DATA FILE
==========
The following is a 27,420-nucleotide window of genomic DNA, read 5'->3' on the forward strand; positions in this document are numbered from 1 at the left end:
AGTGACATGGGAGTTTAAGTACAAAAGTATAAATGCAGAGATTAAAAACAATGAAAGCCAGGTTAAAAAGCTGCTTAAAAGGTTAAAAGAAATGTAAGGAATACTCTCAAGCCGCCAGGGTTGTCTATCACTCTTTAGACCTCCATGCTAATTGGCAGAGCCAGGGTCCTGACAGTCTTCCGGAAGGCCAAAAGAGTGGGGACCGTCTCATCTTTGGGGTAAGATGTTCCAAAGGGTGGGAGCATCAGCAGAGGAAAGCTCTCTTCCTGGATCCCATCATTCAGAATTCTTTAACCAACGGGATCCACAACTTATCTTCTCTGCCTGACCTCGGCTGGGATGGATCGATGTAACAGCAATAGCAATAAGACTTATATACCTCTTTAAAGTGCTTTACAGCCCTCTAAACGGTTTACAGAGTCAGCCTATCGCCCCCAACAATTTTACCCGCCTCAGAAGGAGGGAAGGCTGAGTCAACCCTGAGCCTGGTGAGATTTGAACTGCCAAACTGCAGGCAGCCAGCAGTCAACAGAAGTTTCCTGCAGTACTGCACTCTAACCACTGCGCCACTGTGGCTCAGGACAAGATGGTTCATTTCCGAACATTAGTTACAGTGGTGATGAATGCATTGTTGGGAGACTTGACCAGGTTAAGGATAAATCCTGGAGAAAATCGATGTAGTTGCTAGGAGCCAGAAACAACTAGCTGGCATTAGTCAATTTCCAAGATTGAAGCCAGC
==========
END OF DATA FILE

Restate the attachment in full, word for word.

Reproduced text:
The following is a 27,420-nucleotide window of genomic DNA, read 5'->3' on the forward strand; positions in this document are numbered from 1 at the left end:
AGTGACATGGGAGTTTAAGTACAAAAGTATAAATGCAGAGATTAAAAACAATGAAAGCCAGGTTAAAAAGCTGCTTAAAAGGTTAAAAGAAATGTAAGGAATACTCTCAAGCCGCCAGGGTTGTCTATCACTCTTTAGACCTCCATGCTAATTGGCAGAGCCAGGGTCCTGACAGTCTTCCGGAAGGCCAAAAGAGTGGGGACCGTCTCATCTTTGGGGTAAGATGTTCCAAAGGGTGGGAGCATCAGCAGAGGAAAGCTCTCTTCCTGGATCCCATCATTCAGAATTCTTTAACCAACGGGATCCACAACTTATCTTCTCTGCCTGACCTCGGCTGGGATGGATCGATGTAACAGCAATAGCAATAAGACTTATATACCTCTTTAAAGTGCTTTACAGCCCTCTAAACGGTTTACAGAGTCAGCCTATCGCCCCCAACAATTTTACCCGCCTCAGAAGGAGGGAAGGCTGAGTCAACCCTGAGCCTGGTGAGATTTGAACTGCCAAACTGCAGGCAGCCAGCAGTCAACAGAAGTTTCCTGCAGTACTGCACTCTAACCACTGCGCCACTGTGGCTCAGGACAAGATGGTTCATTTCCGAACATTAGTTACAGTGGTGATGAATGCATTGTTGGGAGACTTGACCAGGTTAAGGATAAATCCTGGAGAAAATCGATGTAGTTGCTAGGAGCCAGAAACAACTAGCTGGCATTAGTCAATTTCCAAGATTGAAGCCAGC